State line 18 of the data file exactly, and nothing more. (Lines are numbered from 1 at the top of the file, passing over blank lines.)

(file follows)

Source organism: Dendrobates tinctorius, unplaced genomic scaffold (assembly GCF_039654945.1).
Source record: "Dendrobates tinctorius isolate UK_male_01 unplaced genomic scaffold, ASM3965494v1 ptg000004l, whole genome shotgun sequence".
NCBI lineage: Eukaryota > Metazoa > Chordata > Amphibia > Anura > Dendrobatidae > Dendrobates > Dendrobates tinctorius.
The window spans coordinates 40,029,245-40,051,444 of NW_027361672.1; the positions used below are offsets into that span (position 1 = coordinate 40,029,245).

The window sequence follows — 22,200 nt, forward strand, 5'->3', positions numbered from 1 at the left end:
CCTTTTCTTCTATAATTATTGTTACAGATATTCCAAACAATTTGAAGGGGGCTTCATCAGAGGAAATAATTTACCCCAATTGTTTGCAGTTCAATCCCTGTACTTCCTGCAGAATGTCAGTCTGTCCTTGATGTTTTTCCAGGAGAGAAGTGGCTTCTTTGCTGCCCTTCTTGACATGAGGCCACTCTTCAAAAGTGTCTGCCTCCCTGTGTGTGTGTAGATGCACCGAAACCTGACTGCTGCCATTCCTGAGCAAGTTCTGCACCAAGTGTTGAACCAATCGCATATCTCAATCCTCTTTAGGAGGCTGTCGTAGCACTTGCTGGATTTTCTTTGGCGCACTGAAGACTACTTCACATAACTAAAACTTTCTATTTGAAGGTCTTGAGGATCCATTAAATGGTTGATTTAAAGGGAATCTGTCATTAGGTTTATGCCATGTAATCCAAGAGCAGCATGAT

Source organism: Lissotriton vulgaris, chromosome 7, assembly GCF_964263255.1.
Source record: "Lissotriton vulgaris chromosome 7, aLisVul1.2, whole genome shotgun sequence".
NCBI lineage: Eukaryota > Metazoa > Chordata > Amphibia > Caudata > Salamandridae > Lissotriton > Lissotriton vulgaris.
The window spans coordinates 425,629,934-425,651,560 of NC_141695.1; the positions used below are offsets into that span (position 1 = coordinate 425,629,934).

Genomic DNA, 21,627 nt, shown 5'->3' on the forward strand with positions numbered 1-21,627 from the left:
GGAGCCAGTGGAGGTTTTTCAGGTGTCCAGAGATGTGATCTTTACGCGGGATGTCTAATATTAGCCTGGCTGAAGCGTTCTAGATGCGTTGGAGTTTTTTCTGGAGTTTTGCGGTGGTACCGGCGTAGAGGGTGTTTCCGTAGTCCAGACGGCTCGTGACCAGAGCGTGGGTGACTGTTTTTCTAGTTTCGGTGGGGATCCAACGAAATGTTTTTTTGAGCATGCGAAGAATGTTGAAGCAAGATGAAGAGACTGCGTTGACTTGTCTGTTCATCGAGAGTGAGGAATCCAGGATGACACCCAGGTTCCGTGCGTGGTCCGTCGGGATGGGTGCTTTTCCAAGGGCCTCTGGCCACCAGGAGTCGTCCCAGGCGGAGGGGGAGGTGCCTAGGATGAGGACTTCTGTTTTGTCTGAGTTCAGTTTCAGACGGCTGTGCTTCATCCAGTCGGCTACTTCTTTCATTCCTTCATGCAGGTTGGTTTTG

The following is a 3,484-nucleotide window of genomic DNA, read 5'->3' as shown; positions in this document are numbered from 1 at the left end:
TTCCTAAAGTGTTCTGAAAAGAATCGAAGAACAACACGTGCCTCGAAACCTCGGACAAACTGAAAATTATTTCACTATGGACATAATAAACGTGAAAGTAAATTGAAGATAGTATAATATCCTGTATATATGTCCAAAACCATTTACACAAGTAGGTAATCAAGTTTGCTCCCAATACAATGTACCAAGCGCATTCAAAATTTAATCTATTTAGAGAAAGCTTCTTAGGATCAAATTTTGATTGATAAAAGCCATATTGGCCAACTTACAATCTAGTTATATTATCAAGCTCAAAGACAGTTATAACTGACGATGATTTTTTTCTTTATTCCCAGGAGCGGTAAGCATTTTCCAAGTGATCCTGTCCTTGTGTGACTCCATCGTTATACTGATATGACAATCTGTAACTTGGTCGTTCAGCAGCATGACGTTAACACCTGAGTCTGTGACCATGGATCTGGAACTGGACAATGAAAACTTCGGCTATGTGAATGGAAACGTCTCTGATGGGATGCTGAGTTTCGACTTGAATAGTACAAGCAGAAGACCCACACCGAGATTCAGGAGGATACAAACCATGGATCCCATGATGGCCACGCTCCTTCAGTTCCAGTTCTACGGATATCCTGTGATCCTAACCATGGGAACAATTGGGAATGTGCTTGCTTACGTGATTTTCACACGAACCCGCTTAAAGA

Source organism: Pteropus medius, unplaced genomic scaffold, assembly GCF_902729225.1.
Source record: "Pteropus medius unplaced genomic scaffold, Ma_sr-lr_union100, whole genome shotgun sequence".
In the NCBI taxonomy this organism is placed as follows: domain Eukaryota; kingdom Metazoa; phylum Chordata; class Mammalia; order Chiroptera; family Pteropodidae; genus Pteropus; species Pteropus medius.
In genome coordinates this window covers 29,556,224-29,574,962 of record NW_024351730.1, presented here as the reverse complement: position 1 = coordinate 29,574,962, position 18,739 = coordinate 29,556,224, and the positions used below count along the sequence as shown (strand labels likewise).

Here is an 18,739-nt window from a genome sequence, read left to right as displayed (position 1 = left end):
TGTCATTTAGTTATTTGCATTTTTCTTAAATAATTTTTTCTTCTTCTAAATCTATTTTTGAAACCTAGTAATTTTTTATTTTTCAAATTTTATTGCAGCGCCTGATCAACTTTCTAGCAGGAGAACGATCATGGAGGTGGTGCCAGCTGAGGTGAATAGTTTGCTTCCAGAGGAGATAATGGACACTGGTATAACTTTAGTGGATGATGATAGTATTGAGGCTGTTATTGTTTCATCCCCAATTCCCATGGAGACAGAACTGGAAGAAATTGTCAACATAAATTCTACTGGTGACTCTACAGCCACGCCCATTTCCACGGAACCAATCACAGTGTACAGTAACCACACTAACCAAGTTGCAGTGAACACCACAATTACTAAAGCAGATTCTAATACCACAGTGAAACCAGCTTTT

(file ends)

In genome coordinates this window covers 29,556,224-29,574,962 of record NW_024351730.1, presented here as the reverse complement: position 1 = coordinate 29,574,962, position 18,739 = coordinate 29,556,224, and the positions used below count along the sequence as shown (strand labels likewise).